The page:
Limited Slip differentials are preferred in Performance cars because as the name implies they allow Limited Slip. Reason being is that it mixes better with water rather than letting water sit outside next to metal causing rust. We as the consumer would know what is acceptable rather then just having to take the answer that synthetics are not recommended and wondering why. How do I tell what size ring gear I have in my diffs to know the fluid capacity for my 1500. Remember, on a rear end without a drain plug allways remove the fill plug first. For the front diff, which is open, it doesn't matter.
Backlash is the amount of play the ring gear can move before the pinion moves. Most of time we run majority of dyno runs on regualr oil and only swap for last few pulls to get rpm baselines and to check what reduced timing does and such. Then when you first drive it again, the clutches are working dry until enough lube works its way back up there to relube the clutches. If the rear differential noise is characterized by clunking every two or three feet, then there is a great chance that a broken ring gear is the problem with the section with the broken teeth banging or grinding as it tries to engage the pinion. The bolt length has not been consistent either.
Add oil to the differential until oil starts dripping out of the axle oil fill hole. You need thicker dyno oils to protect heavy loads, but wont work in high altitude or super cold temps. Cars use a Limited Slip differential which is designed to engage and slip, it never fully locks up. Hi Bob, With all the humor I can muster up in an Internet post, I say. Same as the wheel bearings at each rear wheel. Honestly, if you are mechanically inclined you can grab yourself a gasket and your specified differential fluid at your local autoparts store.
Have never seen gear oil gushing out my filler cap yet. Clunking and banging noises on the corners can be due to lack of sufficient posi-traction lubrication, broken spider gears, or worn posi-traction or limited-slip clutches. To get the rear set up properly, you will need some tools — specifically, a and some. A liter is just a touch more than a pint. Remember up until the advent of using petroleum products whale oil was preferred lubricant. On this swap, we did this about 15 times, for various reasons. The differential carrier holds the ring gear and connects the pinion gear to the rear axles.
There are only two ways to solve it eliminate chatter and they both require a lot of work if the oil is not doing the trick. Notice: Eaton locking differentials used in 10. Rear axle additives are designed for use in limited slip differentials which are normally installed in cars. In situations like this, the wheel on the turning side inside wheel rotates slower than its counterpart outside wheel. Since the 1999 Model year the factory fill for the rear axle of all trucks has been 75W-90 Synthetic Gear Lube.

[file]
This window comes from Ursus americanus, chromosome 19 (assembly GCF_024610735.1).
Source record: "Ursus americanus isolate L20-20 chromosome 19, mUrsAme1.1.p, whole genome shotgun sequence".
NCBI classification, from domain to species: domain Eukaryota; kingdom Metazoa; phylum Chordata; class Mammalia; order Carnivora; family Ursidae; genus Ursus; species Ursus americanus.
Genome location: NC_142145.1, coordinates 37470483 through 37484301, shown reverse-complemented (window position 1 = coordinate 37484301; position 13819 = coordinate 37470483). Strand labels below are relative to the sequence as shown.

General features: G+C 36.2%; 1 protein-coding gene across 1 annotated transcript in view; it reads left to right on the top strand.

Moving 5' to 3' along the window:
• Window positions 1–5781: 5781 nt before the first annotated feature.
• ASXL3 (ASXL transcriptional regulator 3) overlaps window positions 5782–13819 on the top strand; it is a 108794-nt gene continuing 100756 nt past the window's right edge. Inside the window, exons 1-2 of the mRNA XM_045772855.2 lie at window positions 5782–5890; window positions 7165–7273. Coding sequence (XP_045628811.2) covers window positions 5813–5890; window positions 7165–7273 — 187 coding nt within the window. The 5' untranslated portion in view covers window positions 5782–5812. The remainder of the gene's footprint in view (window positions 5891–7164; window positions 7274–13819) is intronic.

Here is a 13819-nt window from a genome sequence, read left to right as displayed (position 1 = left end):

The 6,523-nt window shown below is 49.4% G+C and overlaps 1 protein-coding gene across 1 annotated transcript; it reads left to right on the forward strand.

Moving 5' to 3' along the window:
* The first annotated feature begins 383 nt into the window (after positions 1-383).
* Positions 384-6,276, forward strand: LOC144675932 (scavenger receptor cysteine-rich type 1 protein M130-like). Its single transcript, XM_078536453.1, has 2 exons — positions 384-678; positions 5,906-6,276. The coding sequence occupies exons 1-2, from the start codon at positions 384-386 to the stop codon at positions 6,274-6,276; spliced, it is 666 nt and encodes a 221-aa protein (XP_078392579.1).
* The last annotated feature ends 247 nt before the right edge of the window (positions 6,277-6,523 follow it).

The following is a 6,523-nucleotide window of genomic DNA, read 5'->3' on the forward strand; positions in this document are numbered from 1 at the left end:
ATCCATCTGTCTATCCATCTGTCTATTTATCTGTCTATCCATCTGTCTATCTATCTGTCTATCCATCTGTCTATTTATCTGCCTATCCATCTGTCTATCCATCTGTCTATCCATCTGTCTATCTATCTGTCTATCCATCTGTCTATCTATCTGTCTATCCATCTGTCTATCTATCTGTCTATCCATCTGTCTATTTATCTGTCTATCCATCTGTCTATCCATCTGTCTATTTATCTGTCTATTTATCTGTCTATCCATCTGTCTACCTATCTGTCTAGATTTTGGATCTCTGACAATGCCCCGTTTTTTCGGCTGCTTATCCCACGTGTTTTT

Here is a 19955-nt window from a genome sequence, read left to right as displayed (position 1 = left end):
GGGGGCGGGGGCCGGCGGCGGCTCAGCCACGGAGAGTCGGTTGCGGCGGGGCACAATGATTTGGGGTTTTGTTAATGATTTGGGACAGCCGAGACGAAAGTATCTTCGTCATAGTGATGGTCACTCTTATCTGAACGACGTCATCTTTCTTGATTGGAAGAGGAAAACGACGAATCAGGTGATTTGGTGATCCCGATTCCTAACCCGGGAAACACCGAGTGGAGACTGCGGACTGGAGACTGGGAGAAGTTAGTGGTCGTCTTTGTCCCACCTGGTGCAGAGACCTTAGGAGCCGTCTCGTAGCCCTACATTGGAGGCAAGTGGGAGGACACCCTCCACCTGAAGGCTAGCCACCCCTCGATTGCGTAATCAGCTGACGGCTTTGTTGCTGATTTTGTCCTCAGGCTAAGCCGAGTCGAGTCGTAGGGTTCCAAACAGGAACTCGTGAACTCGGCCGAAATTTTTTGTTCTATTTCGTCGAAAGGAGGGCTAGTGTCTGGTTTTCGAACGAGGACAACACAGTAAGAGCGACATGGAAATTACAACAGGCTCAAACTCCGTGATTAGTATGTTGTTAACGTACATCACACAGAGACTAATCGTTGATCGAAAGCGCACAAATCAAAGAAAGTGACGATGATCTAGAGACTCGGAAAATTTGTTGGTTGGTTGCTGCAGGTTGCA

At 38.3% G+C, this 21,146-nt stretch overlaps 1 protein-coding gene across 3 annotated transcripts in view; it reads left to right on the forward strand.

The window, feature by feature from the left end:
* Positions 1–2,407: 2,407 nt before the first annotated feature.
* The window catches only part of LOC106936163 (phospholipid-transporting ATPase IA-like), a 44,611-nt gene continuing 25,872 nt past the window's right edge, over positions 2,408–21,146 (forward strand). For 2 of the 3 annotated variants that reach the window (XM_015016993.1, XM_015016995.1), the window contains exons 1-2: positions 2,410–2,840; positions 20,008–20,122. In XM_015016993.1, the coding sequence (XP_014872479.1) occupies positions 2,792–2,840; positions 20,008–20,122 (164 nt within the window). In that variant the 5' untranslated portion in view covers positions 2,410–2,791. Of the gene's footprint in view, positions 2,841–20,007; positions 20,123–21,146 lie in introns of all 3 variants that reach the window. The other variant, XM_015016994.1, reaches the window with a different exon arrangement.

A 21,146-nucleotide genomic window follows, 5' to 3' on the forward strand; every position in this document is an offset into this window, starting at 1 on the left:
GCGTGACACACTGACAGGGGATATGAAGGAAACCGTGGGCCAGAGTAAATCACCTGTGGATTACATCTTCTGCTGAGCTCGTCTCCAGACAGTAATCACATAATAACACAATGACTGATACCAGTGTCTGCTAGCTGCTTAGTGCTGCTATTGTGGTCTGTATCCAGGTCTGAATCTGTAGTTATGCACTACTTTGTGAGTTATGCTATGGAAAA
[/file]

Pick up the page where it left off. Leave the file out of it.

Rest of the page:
Now some say that synthetics are too thin and provide less shock loading over a thicker dino oil. Edited October 18, 2016 by Cowpie Most commercial trucks run full synthetic in the transmission and rear axles. Axles are measured in both length and spline count. I change mine twice a year due to this. That would be your best bet since it is easy to get and if you think about it cost isn't all that bad.
I have about 32,000 miles on my 2011 Silverado 3. Drain and refill the rear differential fluid using the procedure listed below. If you are not sure about the torque feelÂ, use a torque wrench on the drain plug in order to get a good feelÂ for what it should be, then do your best to apply that same feelÂ to the fill plug using your regular socket wrench. So I'm still curious why the Eaton engineers say they don't recommend synthetic oils? My unprofessional opinion would be this-Allowing the customer to find the happy medium while still honoring a warranty would not be cost effective for the manufacturer. Ron, The problem is that the term synthetic is vague. I really do appreciate the post, detailed information and good pictures.
These images show how to measure the bolt length. Ron, It sounds like you have answered some of your own questions. Menu Reviews For suggestions or comments please contact Or Visit. If you opt for this method keep in mind the oil will drain rapidly should you completely remove the plug. I have noticed what sounds to be clutch pack in the rear diff a slight no and want to frain and install new oil. Since you are experiencing noise it might not be that bad of an idea to pull the cover and look for any excessive wear, and check the magnet in the cover for shavings.
After 25 mph is will not lock. If you use synthetics, pay attention. All the fun in owning a truck is getting oily and greasy! I might check the service manual on this. The stuff I posted dosnt and it's available at my local autozone. I am planning on changing the Differential Oil, front and rear. It is better to unscrew the plug and hold it in place to slow the drain rate. My last truck had the same statement in the owners manual, and as soon as I changed fluid the diff started chattering feels like two blocks of rubber slipping past one another.